Tuesday, February 20, 2018
 

New model reveals how ocean acidification challenges tiny sea snails...

Monica.Allen 0 4135

A tiny sea snail, sometimes called a sea butterfly because of how it flutters about traveling the ocean currents, is part of the diet for such valuable fish as salmon and cod off the U.S West Coast. A new study models the journey of this delicate plankton from offshore to nearshore waters, describing how changing ocean chemistry along this journey affects their condition.

Meet Désirée Tommasi: Pioneer in new field of fish forecasting

Monica.Allen 0 16262

Long known for weather forecasting and climate prediction, NOAA is pioneering a new type of forecasting -- fish forecasting.  Meet Désirée Tommasi, Ph.D., a young oceanographer working at  NOAA’s Geophysical Fluid Dynamics Laboratory in Princeton, N.J. who has just published research about forecasting the Pacific sardine, one of the nation’s most storied fish, made famous by John Steinbeck’s Cannery Row.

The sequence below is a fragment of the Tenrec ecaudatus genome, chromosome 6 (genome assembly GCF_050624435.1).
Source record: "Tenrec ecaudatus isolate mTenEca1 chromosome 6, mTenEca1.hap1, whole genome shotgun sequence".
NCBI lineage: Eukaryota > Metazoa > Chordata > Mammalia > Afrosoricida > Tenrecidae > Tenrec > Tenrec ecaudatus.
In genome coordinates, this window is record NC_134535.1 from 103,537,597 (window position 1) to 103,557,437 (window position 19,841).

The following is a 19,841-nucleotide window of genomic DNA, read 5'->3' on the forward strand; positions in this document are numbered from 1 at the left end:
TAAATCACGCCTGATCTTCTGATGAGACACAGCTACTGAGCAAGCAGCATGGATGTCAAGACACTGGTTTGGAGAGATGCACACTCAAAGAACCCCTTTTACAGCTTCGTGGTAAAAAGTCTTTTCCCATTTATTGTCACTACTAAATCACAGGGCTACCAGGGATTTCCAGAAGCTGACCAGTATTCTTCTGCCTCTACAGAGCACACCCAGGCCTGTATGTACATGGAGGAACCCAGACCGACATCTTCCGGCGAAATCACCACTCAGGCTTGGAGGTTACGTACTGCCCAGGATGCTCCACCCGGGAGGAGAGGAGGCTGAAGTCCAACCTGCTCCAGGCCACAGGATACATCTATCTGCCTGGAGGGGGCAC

Study shows ocean acidification is two-front assault on coral reefs

Monica.Allen 0 13086

Scientists studying coral reefs in volcanically acidified water of the southwestern Pacific Ocean measured a net loss of coral reef skeletons due to increased bio-erosion, according to new research by NOAA, the Cooperative Institute for Marine and Atmospheric Studies (CIMAS) and Australian scientists. 

Milky Way now hidden from one ­third of humanity

US and Italian scientists create new world atlas of light pollution

Monica.Allen 0 20909
The Milky Way, the brilliant river of stars that has dominated the night sky and human imaginations since time immemorial, is but a faded memory to one third of humanity and 80 percent of Americans, according to a new global atlas of light pollution produced by Italian and American scientists.
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